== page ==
My dad will tell a risqué joke and point out the irony of a situation and dance until his feet hurt. He’s a barrel of laughs and a jolly good time. When my high school drama class wanted to learn about ballroom dancing, he came into my class and taught us the tempos of a waltz and tango. He (and my mom) took me to see ANNIE in lieu of the open house at school. I wanted them to meet my kindergarten teacher with such enthusiasm, but they had long ago purchased tickets for me to see my first full-scale production.
When I was a teenager my father took me to see a dress rehearsal of Bizet’s CARMEN. We got to see the diva perform in half-costume. The maestro interrupting her aria to fine tune the orchestra on a particular phrase. It was such an incredible experience to witness. Maybe it was that night that we waited for the valet, who couldn’t figure out how to start my dad’s fancy car. (His automobile was among the first to use a push button starter.) The frazzled valet returned to us and had to ask my for instructions on how to start the car.
My dad is an experienced boater. He’s taken out his sea worthy craft into the ocean, ran aground, faced hurricane winds and lived to tell about it. That same boat caused him so much stress and anxiety that he had a heart attack on it. He was quick to chew up some aspirin and get to the hospital where he had a quadruple bypass surgery.
Everything with my dad was thrilling. And different. He is a living success story. He immigrated through Ellis Island as a child. He remembers the magnificence of seeing the Statue of Liberty upon arrival to the United States. His parents divorced, which was scandalous at the time. He was well read and knows a little about just about any topic. History in particular. Though odds were against him, he rose up and made something of himself. I reaped the reward of his hard work and lived a privilege childhood.
Now, at 76, my fearless father faces cancer. And I believe he is afraid. Who isn’t when facing their own mortality? My sorrow is deep, my fear at surface level. This amazing character, this incredible guy, is also one who now gives me angst because we do not see eye to eye politically.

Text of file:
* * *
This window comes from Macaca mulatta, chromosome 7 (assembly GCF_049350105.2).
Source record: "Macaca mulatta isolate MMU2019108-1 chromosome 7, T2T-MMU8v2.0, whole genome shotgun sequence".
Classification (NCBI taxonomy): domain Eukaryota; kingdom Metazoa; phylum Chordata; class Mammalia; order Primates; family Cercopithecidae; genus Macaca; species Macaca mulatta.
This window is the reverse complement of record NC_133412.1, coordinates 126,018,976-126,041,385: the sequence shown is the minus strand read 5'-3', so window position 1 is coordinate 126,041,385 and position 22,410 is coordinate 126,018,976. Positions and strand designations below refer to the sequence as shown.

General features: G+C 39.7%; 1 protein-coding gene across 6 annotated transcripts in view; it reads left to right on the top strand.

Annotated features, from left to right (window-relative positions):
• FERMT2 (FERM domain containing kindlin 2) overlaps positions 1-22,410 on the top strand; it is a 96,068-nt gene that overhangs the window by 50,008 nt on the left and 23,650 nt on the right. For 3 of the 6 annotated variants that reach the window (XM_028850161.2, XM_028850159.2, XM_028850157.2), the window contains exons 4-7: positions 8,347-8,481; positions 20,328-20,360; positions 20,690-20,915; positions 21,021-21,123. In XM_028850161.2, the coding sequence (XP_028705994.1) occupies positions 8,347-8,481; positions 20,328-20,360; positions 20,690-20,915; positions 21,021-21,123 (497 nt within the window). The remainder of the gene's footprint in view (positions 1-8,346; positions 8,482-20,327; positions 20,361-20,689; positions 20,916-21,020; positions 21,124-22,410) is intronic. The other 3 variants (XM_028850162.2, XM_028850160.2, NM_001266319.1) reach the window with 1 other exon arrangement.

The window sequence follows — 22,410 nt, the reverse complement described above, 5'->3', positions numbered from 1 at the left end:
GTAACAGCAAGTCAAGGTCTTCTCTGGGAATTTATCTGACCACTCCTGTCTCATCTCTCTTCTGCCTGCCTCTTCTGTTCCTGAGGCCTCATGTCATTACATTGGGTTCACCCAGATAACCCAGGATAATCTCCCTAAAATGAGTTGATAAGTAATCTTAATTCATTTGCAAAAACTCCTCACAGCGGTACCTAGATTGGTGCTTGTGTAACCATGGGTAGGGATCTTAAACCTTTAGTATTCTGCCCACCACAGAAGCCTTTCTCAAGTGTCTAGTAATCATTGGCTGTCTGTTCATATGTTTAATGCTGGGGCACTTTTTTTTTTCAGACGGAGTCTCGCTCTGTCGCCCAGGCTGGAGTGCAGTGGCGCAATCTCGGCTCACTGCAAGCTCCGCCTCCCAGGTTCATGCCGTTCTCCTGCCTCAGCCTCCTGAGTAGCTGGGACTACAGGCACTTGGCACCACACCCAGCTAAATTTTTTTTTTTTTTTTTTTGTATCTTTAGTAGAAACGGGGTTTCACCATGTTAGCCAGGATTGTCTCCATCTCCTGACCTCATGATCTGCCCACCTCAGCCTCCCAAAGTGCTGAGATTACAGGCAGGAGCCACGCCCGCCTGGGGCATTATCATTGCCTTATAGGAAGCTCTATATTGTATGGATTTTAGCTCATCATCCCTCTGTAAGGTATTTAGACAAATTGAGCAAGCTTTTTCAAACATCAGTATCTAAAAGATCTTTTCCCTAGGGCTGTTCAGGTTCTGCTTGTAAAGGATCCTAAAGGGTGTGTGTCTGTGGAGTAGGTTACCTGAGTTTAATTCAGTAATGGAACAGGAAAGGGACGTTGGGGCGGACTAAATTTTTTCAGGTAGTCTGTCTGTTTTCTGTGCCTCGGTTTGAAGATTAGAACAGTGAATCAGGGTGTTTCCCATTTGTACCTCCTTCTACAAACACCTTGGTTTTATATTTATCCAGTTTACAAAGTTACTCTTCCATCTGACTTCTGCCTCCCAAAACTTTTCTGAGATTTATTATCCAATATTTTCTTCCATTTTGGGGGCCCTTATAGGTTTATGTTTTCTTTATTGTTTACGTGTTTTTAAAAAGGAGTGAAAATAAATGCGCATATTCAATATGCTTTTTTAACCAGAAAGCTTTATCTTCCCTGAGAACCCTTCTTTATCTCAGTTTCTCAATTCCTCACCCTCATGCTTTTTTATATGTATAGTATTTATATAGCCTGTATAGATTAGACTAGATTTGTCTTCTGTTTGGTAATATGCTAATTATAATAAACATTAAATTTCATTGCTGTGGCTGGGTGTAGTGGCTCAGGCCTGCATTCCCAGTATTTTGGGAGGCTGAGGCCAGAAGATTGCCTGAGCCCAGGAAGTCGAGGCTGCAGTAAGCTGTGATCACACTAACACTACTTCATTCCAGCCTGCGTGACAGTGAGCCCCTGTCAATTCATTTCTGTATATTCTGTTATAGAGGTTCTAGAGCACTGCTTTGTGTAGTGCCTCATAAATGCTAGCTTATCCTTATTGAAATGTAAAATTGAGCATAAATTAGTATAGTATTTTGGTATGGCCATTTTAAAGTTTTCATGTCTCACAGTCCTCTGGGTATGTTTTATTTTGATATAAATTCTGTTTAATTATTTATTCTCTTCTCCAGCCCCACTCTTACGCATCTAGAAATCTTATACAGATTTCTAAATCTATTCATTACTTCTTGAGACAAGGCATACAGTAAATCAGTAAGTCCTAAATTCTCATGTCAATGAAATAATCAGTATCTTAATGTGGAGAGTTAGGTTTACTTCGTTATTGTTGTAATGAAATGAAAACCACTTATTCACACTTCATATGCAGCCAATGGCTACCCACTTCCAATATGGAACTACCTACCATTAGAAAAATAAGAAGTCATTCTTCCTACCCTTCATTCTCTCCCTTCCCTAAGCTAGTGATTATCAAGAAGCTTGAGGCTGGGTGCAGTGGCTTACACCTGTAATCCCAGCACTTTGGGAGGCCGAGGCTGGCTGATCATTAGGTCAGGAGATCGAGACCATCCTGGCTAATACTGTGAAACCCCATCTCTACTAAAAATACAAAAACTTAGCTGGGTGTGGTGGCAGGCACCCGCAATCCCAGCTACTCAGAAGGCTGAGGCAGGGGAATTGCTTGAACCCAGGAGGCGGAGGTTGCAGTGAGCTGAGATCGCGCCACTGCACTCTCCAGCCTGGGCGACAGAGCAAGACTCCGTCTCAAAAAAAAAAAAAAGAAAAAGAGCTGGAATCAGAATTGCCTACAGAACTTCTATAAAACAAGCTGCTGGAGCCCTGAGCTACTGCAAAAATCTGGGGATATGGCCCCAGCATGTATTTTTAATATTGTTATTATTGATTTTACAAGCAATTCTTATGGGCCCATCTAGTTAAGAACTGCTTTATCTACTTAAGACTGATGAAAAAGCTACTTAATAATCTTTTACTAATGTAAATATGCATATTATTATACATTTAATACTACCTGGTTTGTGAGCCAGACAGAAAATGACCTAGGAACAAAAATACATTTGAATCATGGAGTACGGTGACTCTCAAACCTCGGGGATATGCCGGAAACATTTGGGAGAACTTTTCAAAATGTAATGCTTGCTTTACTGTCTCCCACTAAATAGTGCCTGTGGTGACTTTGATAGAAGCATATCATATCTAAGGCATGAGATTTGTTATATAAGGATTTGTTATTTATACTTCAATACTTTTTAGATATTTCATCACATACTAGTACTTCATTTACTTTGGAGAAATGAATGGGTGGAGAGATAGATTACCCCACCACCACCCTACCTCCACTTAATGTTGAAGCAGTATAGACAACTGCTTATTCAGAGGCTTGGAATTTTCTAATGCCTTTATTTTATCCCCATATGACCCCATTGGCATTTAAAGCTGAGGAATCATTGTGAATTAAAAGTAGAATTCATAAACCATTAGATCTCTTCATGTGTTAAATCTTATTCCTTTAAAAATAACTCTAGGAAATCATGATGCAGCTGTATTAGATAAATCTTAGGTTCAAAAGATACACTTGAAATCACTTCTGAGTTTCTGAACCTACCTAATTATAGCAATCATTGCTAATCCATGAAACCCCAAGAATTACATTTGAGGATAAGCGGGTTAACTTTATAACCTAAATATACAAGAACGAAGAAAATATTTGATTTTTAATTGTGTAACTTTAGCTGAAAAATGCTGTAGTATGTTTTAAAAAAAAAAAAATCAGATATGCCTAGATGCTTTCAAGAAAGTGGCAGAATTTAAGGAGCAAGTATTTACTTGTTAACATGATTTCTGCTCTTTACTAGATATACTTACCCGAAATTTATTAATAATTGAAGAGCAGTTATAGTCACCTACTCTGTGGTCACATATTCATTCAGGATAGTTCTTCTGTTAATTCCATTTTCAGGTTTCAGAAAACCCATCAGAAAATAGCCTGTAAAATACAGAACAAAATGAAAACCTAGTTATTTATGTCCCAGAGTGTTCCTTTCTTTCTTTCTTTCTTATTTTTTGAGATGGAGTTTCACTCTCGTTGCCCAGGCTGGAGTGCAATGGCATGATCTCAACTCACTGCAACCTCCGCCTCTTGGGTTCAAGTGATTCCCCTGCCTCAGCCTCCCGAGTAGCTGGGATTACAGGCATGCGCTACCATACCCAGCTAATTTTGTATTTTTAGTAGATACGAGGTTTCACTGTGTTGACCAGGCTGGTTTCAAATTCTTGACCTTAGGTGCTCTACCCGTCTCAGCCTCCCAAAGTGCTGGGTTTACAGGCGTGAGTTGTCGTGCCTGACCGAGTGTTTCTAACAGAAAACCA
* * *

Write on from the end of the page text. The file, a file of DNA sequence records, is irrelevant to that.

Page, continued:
I’ve only seen my parents twice since the pandemic. My mom says “I know you get nervous” when I insist on wearing masks around them or when I decline an invitation to gather with them AND my brother’s family. What was an innocent difference of political opinion, has become a difference in how I see behaving in a pro-life model. The tables have turned. Now I’ve become seemingly more “pro-life” in my effort to keep everyone around me safe from an invisible enemy. And should my father’s prognosis be bad, scary, terminal, and daunting? How will we navigate this during a pandemic that only I believe is as dangerous as reported?
This is all so very difficult to process. Today we will learn the fate of my father’s illness. He meets with an oncologist to find out what treatment options are available to him and if they will prolong his life or save it from the grips of cancer. Because of geography + pandemic, I sit idly by and await secondhand play by plays. I wish to take on the burden of my parents’ pain and woe.
I keep reminding myself that this is not my journey. It isn’t my boat. And nobody has asked me to take the wheel. So I hope my marvelous parents are gently cruising toward smoother waters on the horizon.